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Assuming that the offseason plays out like I have predicted, Oklahoma City will have lots to spend on free agents.
While one option would be to drop it all on a star like Andre Iguodala, that would eat up all of the Thunder's cap space and potentially dump them into the tax bracket depending on future contracts (or if my math is slightly off).
Therefore, I think the better option is to add a couple of very productive bench players who can provide great production when the starters are on the pine and help account for the minutes lost by letting go Perkins and Martin.
The first guy to sign would be Carl Landry, who opted out of a two-year player option with the Golden State Warriors that would have paid him $8 million. Landry was actually drafted by the Thunder back in the 2007 second round. In the intervening years, he has turned himself into a very good power forward who has the skill set to add another dimension to the Thunder.
Landry has established his NBA role, and that role is of a very good offensive bench big. He has a nice face-up game and mid-range jumper, can finish the pick-and-roll and is a good offensive rebounder.
While these are all nice for the Thunder, it is his post game that would make this a valuable pick-up. Oklahoma City does not have anything resembling a post scorer, and Landry is a very solid one who uses his shooting touch and quickness to get good looks and points inside. On the Thunder bench unit, his ability to create easy buckets would help maintain leads.
The new-age numbers certainly support this. Landry score 0.88 points per possession (PPP) on post-up plays in 2012-13, as well as 0.95 PPP on pick-and-rolls and 0.87 PPP on spot-up shots. These numbers are all fairly good, especially those related to his post scoring.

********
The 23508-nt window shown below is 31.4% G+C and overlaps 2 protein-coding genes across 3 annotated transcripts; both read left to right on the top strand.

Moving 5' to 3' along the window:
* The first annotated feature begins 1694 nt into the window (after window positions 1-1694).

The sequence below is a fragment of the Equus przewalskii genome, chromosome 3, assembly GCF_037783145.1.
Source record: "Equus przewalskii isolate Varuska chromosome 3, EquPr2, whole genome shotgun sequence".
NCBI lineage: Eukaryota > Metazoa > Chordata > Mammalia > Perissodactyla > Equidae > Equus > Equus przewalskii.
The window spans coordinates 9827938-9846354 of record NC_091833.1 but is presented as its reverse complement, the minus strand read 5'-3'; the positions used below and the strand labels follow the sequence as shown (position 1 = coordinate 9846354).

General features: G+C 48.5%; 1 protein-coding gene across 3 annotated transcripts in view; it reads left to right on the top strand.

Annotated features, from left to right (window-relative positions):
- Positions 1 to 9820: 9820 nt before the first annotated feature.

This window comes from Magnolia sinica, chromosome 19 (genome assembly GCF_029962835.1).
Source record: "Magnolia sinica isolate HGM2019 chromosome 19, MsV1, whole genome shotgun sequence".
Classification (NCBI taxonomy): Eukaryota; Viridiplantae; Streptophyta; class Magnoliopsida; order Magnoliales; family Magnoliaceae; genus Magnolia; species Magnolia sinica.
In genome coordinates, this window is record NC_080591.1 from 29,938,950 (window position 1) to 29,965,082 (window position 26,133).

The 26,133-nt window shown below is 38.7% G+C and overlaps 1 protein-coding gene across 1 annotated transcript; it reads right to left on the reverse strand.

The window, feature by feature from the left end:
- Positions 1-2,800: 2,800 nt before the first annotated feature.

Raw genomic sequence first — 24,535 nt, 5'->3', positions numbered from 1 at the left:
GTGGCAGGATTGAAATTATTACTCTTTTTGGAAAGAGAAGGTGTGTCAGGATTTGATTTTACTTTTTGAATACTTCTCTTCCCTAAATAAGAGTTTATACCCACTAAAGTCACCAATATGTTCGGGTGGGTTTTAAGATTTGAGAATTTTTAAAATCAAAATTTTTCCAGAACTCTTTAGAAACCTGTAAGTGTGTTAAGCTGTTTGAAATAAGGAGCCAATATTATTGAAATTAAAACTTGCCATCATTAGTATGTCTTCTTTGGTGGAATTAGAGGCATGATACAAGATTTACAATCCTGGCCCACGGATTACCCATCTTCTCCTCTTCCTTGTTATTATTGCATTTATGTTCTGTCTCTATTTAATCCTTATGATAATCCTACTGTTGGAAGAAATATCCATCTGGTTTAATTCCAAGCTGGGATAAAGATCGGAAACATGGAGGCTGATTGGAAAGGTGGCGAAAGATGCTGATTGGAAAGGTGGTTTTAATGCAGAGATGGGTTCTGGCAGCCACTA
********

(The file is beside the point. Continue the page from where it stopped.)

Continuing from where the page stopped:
He also had the 46th best offensive rebounding percentage among people who played more than 400 minutes, according to Basketball-Reference.
The risk with this signing is, as with all undersized power forwards, on the defensive end. He can struggle to defend quick stretch-4's and big physical grinders like Zach Randolph, and his lack of length causes struggles dealing with mid-range shooters.
His post defense is acceptable, but if he is forced to move to guard players, they can often work past him. Also, he is extremely weak against mid-range shooters.
However, I would say that on a bench unit his defensive limitations are more than made up for by his offensive efficiency. He can score with ease against backup forwards and centers, and he has the ability to reel in offensive rebounds. Both these skills are lacking at Oklahoma City and were shown to be very valuable in beating the Miami Heat in the Indiana Pacers series.
The big question with Landry is his contract. He opted out of a $4 million-a-year deal with a playoff team, so he obviously appears to want more money than that.
However, the Thunder are a cut above the Warriors in talent, and for that reason I believe a three-year deal paying $5.5 million a year would be able to snap him up without forcing the Thunder to pay him for too many seasons beyond his prime, if any.
If the Thunder miss out on Landry, they could also look to a player like the former Spur DeJuan Blair as a post-scoring rebounder to play off the bench.
While Blair is really more of a centre because of his plodding nature, and because of his real defensive issues due to his lack of height and quickness, as a bench player he could provide similar things to the Thunder as Landry, just at a lesser level and pay bracket.